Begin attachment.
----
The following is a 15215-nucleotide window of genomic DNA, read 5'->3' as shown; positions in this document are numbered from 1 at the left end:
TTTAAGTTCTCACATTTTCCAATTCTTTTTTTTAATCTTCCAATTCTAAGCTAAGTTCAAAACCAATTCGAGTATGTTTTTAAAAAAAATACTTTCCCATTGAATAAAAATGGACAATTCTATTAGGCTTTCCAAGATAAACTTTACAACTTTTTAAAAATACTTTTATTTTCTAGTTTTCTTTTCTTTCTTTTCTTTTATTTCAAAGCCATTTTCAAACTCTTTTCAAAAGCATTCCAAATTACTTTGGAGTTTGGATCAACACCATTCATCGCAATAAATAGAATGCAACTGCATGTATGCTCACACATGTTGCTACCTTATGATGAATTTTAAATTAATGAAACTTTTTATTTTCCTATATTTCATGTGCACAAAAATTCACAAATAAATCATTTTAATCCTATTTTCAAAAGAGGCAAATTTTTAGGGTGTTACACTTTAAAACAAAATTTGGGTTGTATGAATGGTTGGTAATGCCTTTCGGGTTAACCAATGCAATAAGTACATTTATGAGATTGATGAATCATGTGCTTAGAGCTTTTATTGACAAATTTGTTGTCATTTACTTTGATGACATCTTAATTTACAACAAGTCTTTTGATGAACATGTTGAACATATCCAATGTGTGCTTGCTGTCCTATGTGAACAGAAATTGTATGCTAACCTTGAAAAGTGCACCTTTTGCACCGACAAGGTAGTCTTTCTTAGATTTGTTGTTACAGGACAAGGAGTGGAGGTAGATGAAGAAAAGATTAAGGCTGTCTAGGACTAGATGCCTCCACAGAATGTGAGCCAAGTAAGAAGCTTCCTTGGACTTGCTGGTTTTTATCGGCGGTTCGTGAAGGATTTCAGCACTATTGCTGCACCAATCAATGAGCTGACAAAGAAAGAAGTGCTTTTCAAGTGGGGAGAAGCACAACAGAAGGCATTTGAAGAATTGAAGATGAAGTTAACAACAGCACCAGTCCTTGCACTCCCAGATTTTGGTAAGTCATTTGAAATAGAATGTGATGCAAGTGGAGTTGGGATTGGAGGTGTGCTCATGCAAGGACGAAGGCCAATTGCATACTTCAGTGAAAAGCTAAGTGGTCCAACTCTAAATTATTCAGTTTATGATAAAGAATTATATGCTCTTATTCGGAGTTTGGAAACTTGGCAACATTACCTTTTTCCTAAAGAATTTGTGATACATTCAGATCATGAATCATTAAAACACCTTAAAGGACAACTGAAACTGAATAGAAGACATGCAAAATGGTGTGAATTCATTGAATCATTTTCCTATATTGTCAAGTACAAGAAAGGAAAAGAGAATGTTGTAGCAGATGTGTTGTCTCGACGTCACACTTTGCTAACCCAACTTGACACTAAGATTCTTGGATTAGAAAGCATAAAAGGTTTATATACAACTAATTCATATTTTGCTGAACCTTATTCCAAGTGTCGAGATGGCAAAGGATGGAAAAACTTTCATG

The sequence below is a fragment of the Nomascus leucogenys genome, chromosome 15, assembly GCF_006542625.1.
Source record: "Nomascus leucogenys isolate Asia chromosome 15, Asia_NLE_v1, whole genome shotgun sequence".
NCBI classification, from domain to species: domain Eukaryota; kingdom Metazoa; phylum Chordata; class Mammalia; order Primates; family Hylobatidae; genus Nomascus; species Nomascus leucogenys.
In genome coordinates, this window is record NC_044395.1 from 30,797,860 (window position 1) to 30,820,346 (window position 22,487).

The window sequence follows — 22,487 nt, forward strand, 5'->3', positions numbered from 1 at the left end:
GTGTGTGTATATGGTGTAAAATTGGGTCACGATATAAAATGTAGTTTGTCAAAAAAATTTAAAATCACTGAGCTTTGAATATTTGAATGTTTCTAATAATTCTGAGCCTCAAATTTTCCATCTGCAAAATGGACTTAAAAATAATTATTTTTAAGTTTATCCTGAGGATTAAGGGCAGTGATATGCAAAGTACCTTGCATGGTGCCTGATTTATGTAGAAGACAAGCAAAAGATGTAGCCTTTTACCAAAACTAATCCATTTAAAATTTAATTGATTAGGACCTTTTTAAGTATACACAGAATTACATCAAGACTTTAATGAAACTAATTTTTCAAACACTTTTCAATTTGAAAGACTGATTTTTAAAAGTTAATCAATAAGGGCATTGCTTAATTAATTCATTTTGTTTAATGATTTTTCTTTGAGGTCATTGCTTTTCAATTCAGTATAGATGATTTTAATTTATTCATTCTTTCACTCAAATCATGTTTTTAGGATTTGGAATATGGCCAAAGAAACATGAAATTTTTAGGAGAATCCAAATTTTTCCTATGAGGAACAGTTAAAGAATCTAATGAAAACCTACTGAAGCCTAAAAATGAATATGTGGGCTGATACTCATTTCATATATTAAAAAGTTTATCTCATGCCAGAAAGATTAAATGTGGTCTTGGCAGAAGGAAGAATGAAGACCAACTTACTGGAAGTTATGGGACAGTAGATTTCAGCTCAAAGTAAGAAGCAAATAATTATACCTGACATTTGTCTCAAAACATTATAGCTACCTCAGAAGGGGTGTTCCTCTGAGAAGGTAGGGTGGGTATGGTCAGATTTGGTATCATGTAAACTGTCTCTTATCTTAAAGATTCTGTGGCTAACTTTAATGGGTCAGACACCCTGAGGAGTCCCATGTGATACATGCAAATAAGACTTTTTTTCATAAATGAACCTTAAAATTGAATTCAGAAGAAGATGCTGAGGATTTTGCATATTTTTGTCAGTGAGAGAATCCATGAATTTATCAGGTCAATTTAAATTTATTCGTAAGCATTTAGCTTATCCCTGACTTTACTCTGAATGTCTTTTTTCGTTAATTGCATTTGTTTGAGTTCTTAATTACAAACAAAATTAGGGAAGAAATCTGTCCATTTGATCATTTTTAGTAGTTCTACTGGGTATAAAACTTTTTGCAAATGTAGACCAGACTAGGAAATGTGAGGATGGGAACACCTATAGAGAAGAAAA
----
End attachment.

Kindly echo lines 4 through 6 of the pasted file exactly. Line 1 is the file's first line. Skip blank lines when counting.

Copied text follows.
Source record: "Nomascus leucogenys isolate Asia chromosome 15, Asia_NLE_v1, whole genome shotgun sequence".
NCBI classification, from domain to species: domain Eukaryota; kingdom Metazoa; phylum Chordata; class Mammalia; order Primates; family Hylobatidae; genus Nomascus; species Nomascus leucogenys.
In genome coordinates, this window is record NC_044395.1 from 30,797,860 (window position 1) to 30,820,346 (window position 22,487).